I became depressed.  The world seemed bogged down with a weight and cloudiness like I’d never known before.  The truth was, I didn’t know who I was anymore.  My education had always provided a means of understanding myself.  Now, all that was gone.  Life seemed bereft of true meaning.  How did people go on, wake up every morning, when they worked meaningless jobs just to survive?  I had grown up in a largely working class city, and I knew the difficulties that people around me faced.  It felt like the forces of the world I had learned about in college – institutionalized oppression, classism, racism, just to name a few, were impossible to challenge or overcome.

I knew I had to start taking care of myself.  I’d studied Tibetan Buddhist philosophy and meditation during my time at Smith College, and even went abroad to Sarnath, India, to deepen my study.  Yet for all my intellectual understanding and interest in Buddhist philosophy and meditation, I’d never been able to develop a consistent practice. It took becoming so lost, so deep within myself, to reach out.  

At first, meditation was uncomfortable.  I started with 10 to 20 minutes a day.  If I meditated without guidance, I often felt fear and anxiety surface in my consciousness.  Sometimes, I’d literally jump in my seat.  I understand, now, that this was a reflection of my own mind.  I lived in constant fear, and constant anxiety of where I was going.  So I turned to guided meditations, which helped direct my thoughts more positively.  When I began to see the way that I could soothe my battered mind, I used guided sleep meditations to help me fall asleep on the nights that anxiety kept me up.  Soon enough, I was able to have more peaceful, self-guided meditations.

It wasn’t long after I began, that I had my first vision.  I was lying on my couch, listening to binaural beats for meditation.  I fell into an unconscious state, one between waking and dreaming. I was lying on my couch, just as I was in the physical world.  There was something very large, and very loud, approaching my apartment.  A plane was able to collide with the building.  I would most certainly die.  But the craziest thing was that I wasn’t afraid.  Everything was destroyed in slow-motion.  The building fell and burst into flames.  I witnessed my body disintegrate in a matter of seconds.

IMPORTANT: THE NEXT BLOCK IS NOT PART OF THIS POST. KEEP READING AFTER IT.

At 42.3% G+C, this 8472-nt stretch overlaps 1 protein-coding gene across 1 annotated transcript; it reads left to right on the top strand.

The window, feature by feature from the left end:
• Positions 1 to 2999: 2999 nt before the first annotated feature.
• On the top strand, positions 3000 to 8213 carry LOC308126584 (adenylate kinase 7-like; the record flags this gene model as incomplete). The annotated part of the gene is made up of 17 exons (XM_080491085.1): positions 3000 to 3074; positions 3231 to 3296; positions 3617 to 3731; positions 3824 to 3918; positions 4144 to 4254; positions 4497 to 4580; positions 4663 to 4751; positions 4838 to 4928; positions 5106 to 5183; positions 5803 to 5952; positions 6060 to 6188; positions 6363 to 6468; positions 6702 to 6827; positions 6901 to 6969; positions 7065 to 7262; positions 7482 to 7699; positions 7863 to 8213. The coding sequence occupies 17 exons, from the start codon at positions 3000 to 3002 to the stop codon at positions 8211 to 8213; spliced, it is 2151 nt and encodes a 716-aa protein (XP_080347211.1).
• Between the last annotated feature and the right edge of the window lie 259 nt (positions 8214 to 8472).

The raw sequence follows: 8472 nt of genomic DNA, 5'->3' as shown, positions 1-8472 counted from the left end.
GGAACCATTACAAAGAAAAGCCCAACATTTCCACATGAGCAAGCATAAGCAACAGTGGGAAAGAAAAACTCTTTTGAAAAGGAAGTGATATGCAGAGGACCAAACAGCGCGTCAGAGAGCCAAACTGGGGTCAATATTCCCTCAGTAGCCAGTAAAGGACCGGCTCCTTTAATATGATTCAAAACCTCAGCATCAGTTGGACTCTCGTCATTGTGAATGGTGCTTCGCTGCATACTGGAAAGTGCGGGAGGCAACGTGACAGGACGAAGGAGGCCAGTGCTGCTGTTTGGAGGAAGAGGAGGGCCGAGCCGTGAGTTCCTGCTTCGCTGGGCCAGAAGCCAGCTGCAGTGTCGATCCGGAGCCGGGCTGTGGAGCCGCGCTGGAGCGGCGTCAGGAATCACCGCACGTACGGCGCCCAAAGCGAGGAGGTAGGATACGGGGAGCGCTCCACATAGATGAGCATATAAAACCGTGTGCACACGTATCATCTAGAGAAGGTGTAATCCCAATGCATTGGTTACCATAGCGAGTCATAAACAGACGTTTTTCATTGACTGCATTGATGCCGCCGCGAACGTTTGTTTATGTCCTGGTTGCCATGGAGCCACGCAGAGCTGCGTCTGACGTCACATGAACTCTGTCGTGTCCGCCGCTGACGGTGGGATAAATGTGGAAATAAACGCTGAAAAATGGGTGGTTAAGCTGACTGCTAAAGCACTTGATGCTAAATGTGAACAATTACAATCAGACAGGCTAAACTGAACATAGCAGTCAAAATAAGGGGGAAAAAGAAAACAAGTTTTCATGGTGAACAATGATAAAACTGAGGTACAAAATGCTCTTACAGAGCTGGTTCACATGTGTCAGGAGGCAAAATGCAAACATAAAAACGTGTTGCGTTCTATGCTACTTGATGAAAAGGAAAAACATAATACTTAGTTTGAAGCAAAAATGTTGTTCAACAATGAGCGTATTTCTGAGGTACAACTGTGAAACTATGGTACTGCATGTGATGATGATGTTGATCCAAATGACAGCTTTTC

But I was still there.  My body was gone, but my consciousness was still there –  vibrant, strong, resilient, and eternal, and full of peace.  I was so beautiful, and so strong above the flames. I felt such a wave of knowing relief.  I would never die.  Even if my body passed, my consciousness was forever.

 

“The embodied soul is eternal in existence, indestructible, and infinite…” – Krishna, the Bhagavad Gita

 

Slowly, the world seemed full of possibility.  Not only was I eternal, powerful, and worthy, and so was every soul around me, too.

I began to find my strength again, my will to live.  I began to search for a sense of purpose. I wanted to help others heal.  I realized that my abilities were never intended to cause me pain, but rather to wake me up.  

A Poem, For My Beloved

I loved him in the time of storms, the time of reckoning –

when the horn of Gabriel resounded over Heaven and Earth

Angels walked among men, and men among the Angels

it was the long awaited time of ancient prophecy

 

I loved him when it seemed the world would fall into disaster

when the earthquakes ravaged the land and the oceans rose,

when humankind did not know whether they would live or die forever

he was just like those storms –

furious, consuming, the energy of a thousand places

ruptured before my eyes when I beheld him

Man and God Goddess Creator

 

I saw him in my dreams and the astral planes

the visions of the all the lives I had forgotten,

I remembered him in the parallel realities

he was man and woman, unrivaled in beauty –

he became my Shiva when he danced.

He tore into the fabric of reality

destroyed and created with the swerve of his hips

he was Parvati, Durga, Kali come alive,